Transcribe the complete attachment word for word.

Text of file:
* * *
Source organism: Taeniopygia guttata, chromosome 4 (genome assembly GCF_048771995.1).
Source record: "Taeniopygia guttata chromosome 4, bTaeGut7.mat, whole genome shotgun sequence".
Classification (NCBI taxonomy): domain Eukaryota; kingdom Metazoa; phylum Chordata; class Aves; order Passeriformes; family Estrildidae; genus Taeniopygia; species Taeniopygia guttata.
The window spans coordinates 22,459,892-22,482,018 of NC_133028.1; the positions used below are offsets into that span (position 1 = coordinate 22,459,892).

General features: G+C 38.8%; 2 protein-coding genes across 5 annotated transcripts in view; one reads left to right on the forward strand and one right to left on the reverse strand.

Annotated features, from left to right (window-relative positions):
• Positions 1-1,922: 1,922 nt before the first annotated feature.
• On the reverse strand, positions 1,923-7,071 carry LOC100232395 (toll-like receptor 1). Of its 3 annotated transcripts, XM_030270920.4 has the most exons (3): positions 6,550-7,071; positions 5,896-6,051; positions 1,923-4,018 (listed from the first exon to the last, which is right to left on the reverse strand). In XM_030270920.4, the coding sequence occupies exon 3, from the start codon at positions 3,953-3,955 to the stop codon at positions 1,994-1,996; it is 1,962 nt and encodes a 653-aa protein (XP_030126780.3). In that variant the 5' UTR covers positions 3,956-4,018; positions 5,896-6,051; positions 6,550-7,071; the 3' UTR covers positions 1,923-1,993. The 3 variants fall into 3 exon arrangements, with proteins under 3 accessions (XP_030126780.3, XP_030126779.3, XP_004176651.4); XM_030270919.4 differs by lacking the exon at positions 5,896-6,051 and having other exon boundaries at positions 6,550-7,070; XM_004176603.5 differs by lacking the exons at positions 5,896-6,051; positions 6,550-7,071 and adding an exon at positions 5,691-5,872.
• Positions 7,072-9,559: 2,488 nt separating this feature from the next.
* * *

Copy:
Source organism: Taeniopygia guttata, chromosome 4 (genome assembly GCF_048771995.1).
Source record: "Taeniopygia guttata chromosome 4, bTaeGut7.mat, whole genome shotgun sequence".
Classification (NCBI taxonomy): domain Eukaryota; kingdom Metazoa; phylum Chordata; class Aves; order Passeriformes; family Estrildidae; genus Taeniopygia; species Taeniopygia guttata.
The window spans coordinates 22,459,892-22,482,018 of NC_133028.1; the positions used below are offsets into that span (position 1 = coordinate 22,459,892).

General features: G+C 38.8%; 2 protein-coding genes across 5 annotated transcripts in view; one reads left to right on the forward strand and one right to left on the reverse strand.

Annotated features, from left to right (window-relative positions):
• Positions 1-1,922: 1,922 nt before the first annotated feature.
• On the reverse strand, positions 1,923-7,071 carry LOC100232395 (toll-like receptor 1). Of its 3 annotated transcripts, XM_030270920.4 has the most exons (3): positions 6,550-7,071; positions 5,896-6,051; positions 1,923-4,018 (listed from the first exon to the last, which is right to left on the reverse strand). In XM_030270920.4, the coding sequence occupies exon 3, from the start codon at positions 3,953-3,955 to the stop codon at positions 1,994-1,996; it is 1,962 nt and encodes a 653-aa protein (XP_030126780.3). In that variant the 5' UTR covers positions 3,956-4,018; positions 5,896-6,051; positions 6,550-7,071; the 3' UTR covers positions 1,923-1,993. The 3 variants fall into 3 exon arrangements, with proteins under 3 accessions (XP_030126780.3, XP_030126779.3, XP_004176651.4); XM_030270919.4 differs by lacking the exon at positions 5,896-6,051 and having other exon boundaries at positions 6,550-7,070; XM_004176603.5 differs by lacking the exons at positions 5,896-6,051; positions 6,550-7,071 and adding an exon at positions 5,691-5,872.
• Positions 7,072-9,559: 2,488 nt separating this feature from the next.